Holidays and Holy Days, Catholic Style

By Cynthia Stewart

photo courtesy of goforchris via C.C. License at FlickrPeople need holidays, a break from the routine of everyday life. The ancient Babylonians, Romans, Greeks, Native Americans, and pretty much everyone else knew this: they celebrated days that gave meaning to their beliefs and provided a respite from the hunting and gathering and herding and plowing that made up most days. The Catholic Church understood this, often adapting the celebrations of other cultures and giving them a Christian spin. In the 7th century Pope Gregory I sent a missionary named Mellitus out to what is now England with instructions to recast the holy days of the heathens into Christ-centered celebrations on the grounds that they would be more easily converted if they knew they did not have to give up their holidays. It may have been cultural imperialism, but it was effective.

Catholics start their liturgical year on the first Sunday of Advent, which is November 30 this year (you didn't know to expect a Happy New Year in November, did you?). I love the season of Advent, which is a time of promise and anticipation, of expectant waiting for the presence of God among us. Advent has its own set of preparations and rituals. Many families make advent wreaths, a circle of four candles surrounded by greenery or other decoration, and perform a ritual lighting of one candle each night the first week and an additional candle for each succeeding week. In this way they bring the Advent sense of holy waiting into their daily lives.

Christmas marks the end of Advent, an event that many Catholics celebrate at the very moment of its arrival by attending Midnight Mass on December 24/25. Imagine the church, the worshippers in the pews waiting expectantly, each holding an unlit candle. Darkness falls upon the room and a hush across the crowd. The celebrants enter bearing a lit candle that they use to light a small group of others; these in turn are used to light other candles until everyone is holding a small flame. Catholics see in this beautiful ritual a symbolic representation of the coming of Christ: the one flame is ultimately the source of the sea of other flames now shining around the room, just as Christ came into the darkness of a world searching for God and lit the flame that now shines in all lands.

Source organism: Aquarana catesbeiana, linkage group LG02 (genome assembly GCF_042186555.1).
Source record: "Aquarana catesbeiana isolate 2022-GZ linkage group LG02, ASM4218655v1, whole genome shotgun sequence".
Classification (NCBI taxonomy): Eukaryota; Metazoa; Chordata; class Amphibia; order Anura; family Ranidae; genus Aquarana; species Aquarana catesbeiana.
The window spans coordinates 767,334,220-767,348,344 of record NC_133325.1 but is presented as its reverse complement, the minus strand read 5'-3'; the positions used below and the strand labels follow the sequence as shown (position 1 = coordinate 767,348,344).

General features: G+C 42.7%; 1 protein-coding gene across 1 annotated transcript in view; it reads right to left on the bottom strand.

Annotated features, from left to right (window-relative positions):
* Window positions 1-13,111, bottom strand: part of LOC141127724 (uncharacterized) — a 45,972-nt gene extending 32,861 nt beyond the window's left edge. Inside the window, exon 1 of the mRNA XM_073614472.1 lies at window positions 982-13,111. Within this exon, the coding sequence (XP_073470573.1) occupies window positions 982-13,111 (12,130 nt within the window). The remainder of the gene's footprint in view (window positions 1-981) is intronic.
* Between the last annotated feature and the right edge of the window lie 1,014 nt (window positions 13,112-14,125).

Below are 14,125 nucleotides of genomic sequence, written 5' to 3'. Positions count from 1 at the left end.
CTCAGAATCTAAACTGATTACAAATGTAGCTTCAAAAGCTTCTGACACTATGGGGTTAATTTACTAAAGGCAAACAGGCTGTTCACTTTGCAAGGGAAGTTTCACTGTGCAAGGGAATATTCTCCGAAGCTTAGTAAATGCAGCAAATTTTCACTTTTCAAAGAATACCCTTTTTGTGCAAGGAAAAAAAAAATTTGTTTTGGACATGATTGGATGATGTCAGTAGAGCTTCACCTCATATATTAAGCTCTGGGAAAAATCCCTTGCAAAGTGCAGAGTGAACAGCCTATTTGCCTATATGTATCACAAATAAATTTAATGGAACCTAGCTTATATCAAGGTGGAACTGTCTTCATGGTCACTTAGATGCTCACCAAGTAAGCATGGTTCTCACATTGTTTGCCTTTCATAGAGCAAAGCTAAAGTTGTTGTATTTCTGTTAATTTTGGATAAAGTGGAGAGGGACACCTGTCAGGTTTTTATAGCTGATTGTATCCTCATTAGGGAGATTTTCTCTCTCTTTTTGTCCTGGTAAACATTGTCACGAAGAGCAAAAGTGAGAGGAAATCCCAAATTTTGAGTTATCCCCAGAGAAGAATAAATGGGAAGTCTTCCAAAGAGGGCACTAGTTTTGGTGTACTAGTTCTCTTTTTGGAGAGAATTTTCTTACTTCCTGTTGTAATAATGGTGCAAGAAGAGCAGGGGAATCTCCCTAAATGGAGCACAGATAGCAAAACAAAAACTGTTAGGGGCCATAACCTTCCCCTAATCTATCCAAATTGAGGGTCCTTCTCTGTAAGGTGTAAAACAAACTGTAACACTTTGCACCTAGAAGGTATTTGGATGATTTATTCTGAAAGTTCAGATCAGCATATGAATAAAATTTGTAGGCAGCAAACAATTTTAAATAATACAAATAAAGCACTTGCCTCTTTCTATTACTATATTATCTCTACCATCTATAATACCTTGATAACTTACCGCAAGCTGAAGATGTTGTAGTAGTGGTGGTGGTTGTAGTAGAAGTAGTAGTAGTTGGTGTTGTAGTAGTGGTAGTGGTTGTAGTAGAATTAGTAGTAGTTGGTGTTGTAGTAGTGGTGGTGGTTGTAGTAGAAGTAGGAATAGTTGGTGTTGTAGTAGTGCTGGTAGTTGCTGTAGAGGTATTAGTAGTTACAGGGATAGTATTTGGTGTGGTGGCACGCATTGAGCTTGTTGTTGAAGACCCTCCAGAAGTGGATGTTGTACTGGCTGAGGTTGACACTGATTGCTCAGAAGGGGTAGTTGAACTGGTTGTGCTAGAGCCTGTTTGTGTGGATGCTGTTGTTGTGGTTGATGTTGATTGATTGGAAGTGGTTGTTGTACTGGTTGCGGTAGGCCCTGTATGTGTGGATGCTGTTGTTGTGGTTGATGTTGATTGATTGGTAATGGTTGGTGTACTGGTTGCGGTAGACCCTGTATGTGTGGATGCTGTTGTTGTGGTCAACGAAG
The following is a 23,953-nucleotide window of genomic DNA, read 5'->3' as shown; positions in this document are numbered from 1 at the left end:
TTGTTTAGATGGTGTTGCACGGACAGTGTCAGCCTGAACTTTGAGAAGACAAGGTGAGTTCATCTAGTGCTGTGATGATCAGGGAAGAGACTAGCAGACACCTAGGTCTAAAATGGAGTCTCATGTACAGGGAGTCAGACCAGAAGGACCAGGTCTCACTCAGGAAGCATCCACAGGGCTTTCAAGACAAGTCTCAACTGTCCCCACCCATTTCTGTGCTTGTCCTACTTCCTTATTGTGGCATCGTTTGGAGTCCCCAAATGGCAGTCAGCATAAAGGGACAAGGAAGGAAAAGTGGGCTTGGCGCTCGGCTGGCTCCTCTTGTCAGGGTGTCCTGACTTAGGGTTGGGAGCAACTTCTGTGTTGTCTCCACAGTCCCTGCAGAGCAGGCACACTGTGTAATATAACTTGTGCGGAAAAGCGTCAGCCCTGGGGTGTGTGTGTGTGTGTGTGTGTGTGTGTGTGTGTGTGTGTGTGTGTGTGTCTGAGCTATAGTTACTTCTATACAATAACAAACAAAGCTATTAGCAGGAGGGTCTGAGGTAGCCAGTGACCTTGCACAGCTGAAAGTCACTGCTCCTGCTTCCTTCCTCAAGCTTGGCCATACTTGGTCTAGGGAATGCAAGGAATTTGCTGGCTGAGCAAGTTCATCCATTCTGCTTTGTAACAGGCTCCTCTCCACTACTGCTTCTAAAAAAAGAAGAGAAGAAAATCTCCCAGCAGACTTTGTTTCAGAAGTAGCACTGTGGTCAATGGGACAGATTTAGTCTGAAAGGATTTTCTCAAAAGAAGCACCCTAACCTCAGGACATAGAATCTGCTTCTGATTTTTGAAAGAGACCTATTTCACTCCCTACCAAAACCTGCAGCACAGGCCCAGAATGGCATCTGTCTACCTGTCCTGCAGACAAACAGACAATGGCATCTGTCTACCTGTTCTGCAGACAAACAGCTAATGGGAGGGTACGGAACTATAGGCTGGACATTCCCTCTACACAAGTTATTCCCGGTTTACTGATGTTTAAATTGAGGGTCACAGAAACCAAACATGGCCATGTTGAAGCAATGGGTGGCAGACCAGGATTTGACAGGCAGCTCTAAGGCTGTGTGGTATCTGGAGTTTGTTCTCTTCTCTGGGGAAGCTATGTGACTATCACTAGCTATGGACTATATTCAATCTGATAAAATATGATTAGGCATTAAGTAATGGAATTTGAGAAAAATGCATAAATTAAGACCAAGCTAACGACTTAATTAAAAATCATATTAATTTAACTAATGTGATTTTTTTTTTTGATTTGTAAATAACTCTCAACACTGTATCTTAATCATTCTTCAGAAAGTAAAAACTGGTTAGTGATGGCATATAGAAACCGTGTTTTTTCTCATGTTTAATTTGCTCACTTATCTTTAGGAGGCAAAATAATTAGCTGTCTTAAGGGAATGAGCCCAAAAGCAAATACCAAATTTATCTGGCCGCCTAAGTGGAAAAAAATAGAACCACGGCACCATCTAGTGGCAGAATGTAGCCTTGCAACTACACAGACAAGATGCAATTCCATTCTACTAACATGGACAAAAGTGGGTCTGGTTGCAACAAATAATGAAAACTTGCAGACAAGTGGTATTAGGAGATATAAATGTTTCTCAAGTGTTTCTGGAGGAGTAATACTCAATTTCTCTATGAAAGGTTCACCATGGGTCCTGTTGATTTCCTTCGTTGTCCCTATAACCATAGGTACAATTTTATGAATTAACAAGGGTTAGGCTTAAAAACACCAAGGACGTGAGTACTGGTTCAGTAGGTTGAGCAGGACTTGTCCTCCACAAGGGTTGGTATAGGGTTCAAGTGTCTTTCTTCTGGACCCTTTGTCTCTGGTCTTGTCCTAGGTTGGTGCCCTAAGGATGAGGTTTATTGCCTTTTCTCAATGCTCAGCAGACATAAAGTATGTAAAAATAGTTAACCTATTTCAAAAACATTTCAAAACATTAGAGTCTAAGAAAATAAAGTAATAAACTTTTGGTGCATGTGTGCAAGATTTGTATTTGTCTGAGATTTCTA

Traditionally, Christmas Day is only the beginning of the Christmas season. You know the 12 Days of Christmas? Despite what retailers and manufacturers tell you, those days actually stretch from Christmas Day until January 5th. The next day, January 6, is the Feast of the Epiphany, which is a two-for-one holiday in Catholicism: it celebrates the coming of the Magi bearing their gifts to the Christ Child as well as Jesus' baptism in the River Jordan by John the Baptizer. This actually makes some sense liturgically: both are moments when God's love embodied in Jesus is recognized by others.

That love is what these holidays are about, ultimately. Throughout the Advent and Christmas season, gifts are given, parties are attended, eggnog is drunk, trees are decorated; the standard Western materialistic take on Christmas is fully at work. But the Church calls Catholics to remember that this is not what these seasons are about, that in fact this sort of materialism is not what any holy day is about. I said before that people need holidays, but they also need holy days: not just a break from doing the everyday things, but a break from thinking in the everyday ways. A reminder that the sacred exists right here in the midst of the profane. The Church dedicates every single day of the year to at least one saint or special feast; every day, the Church says, we remember something wondrous that occurred in the past and know that something wondrous is taking place here in our present. Every day is a holy day.

 

Cynthia Stewart, a regular contributor to Patheos, has taught courses in the history of Christian thought, theology, philosophy, and medieval studies. She is the author of The Catholic Church: A Brief Popular History (St. Mary's Press, 2008).

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